Okay, time for a pop quiz. What annoying situations would you like to stop? Drivers following too closely on the freeway? People leaving the lights on? Your spouse telling you “Stop mumbling!”
For me, robocalls - those unsolicited automated phone calls, would be at the top of my list. At the Center I’ve heard many folks complain about robocalls and that it seems to be getting worse!
Unfortunately, it is. The volume of automated calls has skyrocketed in recent years reaching an estimated 3.4 billion in April which is more than a 25% increase since last year. And it’s not surprising. They are cheap and robocallers can easily dial millions of consumers daily, and once the number is ignored or blocked, they can find new numbers to hide behind.
But there are efforts underway to fight this nuisance. At the federal level, both the House and Senate have either passed or introduced legislation aimed at curbing abuses. And regulators are working with the telecommunications industry to identify ways to authenticate the calls to help us identify the callers.
But it will take time. So, what can you do now to reduce this almost daily nuisance?
1. Keep your phone number to yourself. I made the mistake of going online to investigate refinancing my house mortgage and in the process gave out my phone number. Now I’m receiving phone calls from various lenders all across the country. But it does make me feel wanted.
2. Tell companies to get lost. It not illegal for a business to make marketing calls if you have a business relationship with them. But you can stop those calls by making a specific request to the business - and follow up with the FTC if the business keeps calling you.
5. Get on the Do Not Call Registry. The federal Do Not Call Registry may prevent some legitimate companies from calling. But the scammers don’t follow the rules, so why would they follow the Do No Not Call Registry? But it is worth a try.
3. Don’t answer calls from unfamiliar numbers. I used to answer any call that appeared local, but in the recent year an increasing number of them were scam calls, e.g.. “Would you like to purchase a special vacation package from Marriott? What has happened is robocallers can now fool your telephone service by what is known as “neighborhood spoofing”: using local numbers in the hope that folks like you and me will more likely pick up the call.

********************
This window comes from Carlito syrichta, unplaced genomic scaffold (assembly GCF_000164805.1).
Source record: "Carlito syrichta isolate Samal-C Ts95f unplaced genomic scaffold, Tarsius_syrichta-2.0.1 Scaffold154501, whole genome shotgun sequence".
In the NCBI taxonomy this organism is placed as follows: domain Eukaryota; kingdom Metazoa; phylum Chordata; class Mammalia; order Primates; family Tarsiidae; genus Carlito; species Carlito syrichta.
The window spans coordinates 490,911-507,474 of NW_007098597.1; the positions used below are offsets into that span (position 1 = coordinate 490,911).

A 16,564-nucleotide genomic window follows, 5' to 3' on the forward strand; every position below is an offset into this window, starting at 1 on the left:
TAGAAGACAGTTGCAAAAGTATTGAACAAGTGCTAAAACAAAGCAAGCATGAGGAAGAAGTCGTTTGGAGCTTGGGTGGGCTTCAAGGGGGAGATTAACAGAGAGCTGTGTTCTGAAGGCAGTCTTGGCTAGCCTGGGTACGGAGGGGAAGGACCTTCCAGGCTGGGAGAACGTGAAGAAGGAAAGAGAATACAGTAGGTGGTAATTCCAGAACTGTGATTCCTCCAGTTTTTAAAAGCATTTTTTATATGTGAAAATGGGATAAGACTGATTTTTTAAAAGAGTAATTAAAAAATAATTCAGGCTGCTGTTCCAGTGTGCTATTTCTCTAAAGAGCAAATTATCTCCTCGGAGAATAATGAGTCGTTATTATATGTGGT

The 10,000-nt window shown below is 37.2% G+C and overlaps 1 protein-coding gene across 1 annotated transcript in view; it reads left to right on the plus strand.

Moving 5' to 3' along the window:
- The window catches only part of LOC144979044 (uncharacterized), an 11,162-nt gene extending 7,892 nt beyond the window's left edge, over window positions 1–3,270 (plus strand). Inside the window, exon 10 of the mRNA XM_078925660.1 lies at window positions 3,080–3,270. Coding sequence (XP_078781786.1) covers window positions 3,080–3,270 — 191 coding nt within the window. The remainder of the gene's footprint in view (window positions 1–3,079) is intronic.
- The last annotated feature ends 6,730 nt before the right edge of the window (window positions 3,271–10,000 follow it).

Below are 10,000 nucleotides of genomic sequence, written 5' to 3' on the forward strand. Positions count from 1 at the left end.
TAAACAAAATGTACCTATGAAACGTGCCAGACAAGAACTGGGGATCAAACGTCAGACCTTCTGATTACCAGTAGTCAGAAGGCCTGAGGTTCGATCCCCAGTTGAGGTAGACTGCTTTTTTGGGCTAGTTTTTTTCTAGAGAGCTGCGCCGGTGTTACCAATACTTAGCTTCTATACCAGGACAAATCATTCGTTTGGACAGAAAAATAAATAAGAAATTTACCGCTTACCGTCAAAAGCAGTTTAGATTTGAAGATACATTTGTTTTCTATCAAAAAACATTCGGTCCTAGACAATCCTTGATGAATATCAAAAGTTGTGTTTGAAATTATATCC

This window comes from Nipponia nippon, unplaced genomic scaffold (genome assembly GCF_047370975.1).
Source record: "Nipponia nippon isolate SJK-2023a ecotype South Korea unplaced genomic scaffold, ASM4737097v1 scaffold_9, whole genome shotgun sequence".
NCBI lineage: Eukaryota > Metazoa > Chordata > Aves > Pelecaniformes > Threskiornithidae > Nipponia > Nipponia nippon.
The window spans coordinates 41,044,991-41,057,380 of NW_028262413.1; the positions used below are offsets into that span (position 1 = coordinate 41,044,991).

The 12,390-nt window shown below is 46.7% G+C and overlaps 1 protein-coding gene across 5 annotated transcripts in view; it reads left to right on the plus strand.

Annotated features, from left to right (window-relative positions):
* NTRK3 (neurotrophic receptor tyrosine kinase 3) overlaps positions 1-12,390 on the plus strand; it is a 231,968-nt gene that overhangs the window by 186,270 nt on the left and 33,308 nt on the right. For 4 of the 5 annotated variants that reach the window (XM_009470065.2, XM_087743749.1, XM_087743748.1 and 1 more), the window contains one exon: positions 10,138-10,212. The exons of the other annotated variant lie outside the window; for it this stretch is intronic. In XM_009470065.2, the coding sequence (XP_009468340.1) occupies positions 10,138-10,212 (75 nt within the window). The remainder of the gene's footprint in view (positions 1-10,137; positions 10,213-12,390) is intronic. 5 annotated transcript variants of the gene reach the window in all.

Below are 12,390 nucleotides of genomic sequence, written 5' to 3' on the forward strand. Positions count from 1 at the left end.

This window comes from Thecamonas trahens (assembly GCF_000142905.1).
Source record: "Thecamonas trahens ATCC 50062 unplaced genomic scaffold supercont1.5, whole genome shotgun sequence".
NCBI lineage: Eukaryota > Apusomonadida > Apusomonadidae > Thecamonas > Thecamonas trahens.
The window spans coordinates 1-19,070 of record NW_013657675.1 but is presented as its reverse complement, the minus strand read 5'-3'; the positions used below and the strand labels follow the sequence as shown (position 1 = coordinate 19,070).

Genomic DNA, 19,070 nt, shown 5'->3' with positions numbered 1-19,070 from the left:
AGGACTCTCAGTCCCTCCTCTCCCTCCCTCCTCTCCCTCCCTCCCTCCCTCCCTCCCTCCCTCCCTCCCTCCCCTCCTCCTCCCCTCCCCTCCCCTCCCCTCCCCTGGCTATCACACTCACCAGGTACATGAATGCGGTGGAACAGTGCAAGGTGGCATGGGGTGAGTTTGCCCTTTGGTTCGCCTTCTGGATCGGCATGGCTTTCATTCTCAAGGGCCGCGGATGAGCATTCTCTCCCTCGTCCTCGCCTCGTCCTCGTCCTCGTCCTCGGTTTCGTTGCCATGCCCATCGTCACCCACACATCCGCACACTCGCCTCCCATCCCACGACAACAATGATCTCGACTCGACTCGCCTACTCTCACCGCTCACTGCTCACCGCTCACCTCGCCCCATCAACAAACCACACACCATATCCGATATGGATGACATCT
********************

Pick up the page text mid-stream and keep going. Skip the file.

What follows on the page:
6. File a complaint. In 2017 there were 4.5 million complaints to the FTC about robocalls - more than doubled since 2013.
7. Use software that blocks robocalls. Apple iPhones and most Android phones can block specific numbers. And now there are apps you can use to block robocalls such as Nomorobo, RoboKiller or Truecaller, although there may be a small monthly subscription charge.
But until unwanted robocalls end, don’t be offended if I don’t answer. Just leave a voice message and I’ll call you back - when I remember to check my messages.
It’s time to reserve your space for the Theater Play Table Read of one-act plays and skits on May 23rd from 1:00 – 2:30 led by Kerry Cobb. Pick a role and play your part as the you read entertaining one-act plays. No experience necessary—just a desire to have fun. Limited to twelve.
The name of the popular and affordable sports coupe with a long hood and short deck was the Ford Mustang. (I received correct answers from Lana Tepfer and this week’s winner of a quilt raffle ticket, Jim Ayers.)
It’s time to take a break from pop music, television shows and hot cars and move to old time religion. For this week’s “Remember When” question, what religious leader was appointed Bishop of Rochester in 1966; hosted the night-time radio program The Catholic Hour before hosting two television programs in the 50’s and 60’s; and was called by Time magazine the first televangelist? Email your answer to email@example.com, leave a message at 541-296-4788 or drop it off with a tape of an episode of Life Is Worth Living.
Well, it’s been another week, enjoying the beautiful days. Until we meet again, when you start digging yourself into a hole - know when to put the shovel down.
“When I walk into a room, I know that everyone in it loves me. I just don’t expect them to realize it yet.” Byron Katie